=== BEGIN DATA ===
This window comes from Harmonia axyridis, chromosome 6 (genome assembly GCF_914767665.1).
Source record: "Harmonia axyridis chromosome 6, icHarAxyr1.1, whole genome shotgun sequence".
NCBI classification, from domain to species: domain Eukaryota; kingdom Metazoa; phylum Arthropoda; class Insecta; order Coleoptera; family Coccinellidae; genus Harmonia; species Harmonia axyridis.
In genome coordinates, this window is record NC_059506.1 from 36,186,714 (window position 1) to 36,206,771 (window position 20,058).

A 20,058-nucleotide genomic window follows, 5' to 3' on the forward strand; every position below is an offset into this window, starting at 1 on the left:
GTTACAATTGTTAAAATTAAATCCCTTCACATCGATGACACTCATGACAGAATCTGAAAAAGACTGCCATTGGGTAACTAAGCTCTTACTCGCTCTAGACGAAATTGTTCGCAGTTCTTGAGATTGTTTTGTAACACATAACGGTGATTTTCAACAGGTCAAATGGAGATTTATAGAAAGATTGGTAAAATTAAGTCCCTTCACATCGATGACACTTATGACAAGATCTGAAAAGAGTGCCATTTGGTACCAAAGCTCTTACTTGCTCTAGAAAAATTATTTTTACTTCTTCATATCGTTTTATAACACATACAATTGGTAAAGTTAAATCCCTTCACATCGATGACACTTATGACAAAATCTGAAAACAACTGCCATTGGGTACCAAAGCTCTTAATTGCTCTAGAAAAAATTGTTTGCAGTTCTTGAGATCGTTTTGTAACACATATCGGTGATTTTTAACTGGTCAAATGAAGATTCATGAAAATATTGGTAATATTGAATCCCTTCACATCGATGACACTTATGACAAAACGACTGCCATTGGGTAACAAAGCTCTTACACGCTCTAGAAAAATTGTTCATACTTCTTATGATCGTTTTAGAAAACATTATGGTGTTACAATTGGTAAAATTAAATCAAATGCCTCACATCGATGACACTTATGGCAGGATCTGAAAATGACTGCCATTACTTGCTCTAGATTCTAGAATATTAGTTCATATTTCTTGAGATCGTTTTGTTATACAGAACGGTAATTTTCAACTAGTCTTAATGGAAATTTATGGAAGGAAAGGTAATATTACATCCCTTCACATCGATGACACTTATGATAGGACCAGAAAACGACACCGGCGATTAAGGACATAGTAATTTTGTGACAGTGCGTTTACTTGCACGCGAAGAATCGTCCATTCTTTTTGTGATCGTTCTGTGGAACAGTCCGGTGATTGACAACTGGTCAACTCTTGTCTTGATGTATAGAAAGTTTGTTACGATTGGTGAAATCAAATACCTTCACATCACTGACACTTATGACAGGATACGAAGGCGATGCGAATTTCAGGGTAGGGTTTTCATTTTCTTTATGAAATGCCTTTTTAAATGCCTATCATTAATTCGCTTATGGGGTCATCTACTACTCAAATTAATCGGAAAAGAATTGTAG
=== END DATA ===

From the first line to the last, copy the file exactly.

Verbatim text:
This window comes from Harmonia axyridis, chromosome 6 (genome assembly GCF_914767665.1).
Source record: "Harmonia axyridis chromosome 6, icHarAxyr1.1, whole genome shotgun sequence".
NCBI classification, from domain to species: domain Eukaryota; kingdom Metazoa; phylum Arthropoda; class Insecta; order Coleoptera; family Coccinellidae; genus Harmonia; species Harmonia axyridis.
In genome coordinates, this window is record NC_059506.1 from 36,186,714 (window position 1) to 36,206,771 (window position 20,058).

A 20,058-nucleotide genomic window follows, 5' to 3' on the forward strand; every position below is an offset into this window, starting at 1 on the left:
GTTACAATTGTTAAAATTAAATCCCTTCACATCGATGACACTCATGACAGAATCTGAAAAAGACTGCCATTGGGTAACTAAGCTCTTACTCGCTCTAGACGAAATTGTTCGCAGTTCTTGAGATTGTTTTGTAACACATAACGGTGATTTTCAACAGGTCAAATGGAGATTTATAGAAAGATTGGTAAAATTAAGTCCCTTCACATCGATGACACTTATGACAAGATCTGAAAAGAGTGCCATTTGGTACCAAAGCTCTTACTTGCTCTAGAAAAATTATTTTTACTTCTTCATATCGTTTTATAACACATACAATTGGTAAAGTTAAATCCCTTCACATCGATGACACTTATGACAAAATCTGAAAACAACTGCCATTGGGTACCAAAGCTCTTAATTGCTCTAGAAAAAATTGTTTGCAGTTCTTGAGATCGTTTTGTAACACATATCGGTGATTTTTAACTGGTCAAATGAAGATTCATGAAAATATTGGTAATATTGAATCCCTTCACATCGATGACACTTATGACAAAACGACTGCCATTGGGTAACAAAGCTCTTACACGCTCTAGAAAAATTGTTCATACTTCTTATGATCGTTTTAGAAAACATTATGGTGTTACAATTGGTAAAATTAAATCAAATGCCTCACATCGATGACACTTATGGCAGGATCTGAAAATGACTGCCATTACTTGCTCTAGATTCTAGAATATTAGTTCATATTTCTTGAGATCGTTTTGTTATACAGAACGGTAATTTTCAACTAGTCTTAATGGAAATTTATGGAAGGAAAGGTAATATTACATCCCTTCACATCGATGACACTTATGATAGGACCAGAAAACGACACCGGCGATTAAGGACATAGTAATTTTGTGACAGTGCGTTTACTTGCACGCGAAGAATCGTCCATTCTTTTTGTGATCGTTCTGTGGAACAGTCCGGTGATTGACAACTGGTCAACTCTTGTCTTGATGTATAGAAAGTTTGTTACGATTGGTGAAATCAAATACCTTCACATCACTGACACTTATGACAGGATACGAAGGCGATGCGAATTTCAGGGTAGGGTTTTCATTTTCTTTATGAAATGCCTTTTTAAATGCCTATCATTAATTCGCTTATGGGGTCATCTACTACTCAAATTAATCGGAAAAGAATTGTAG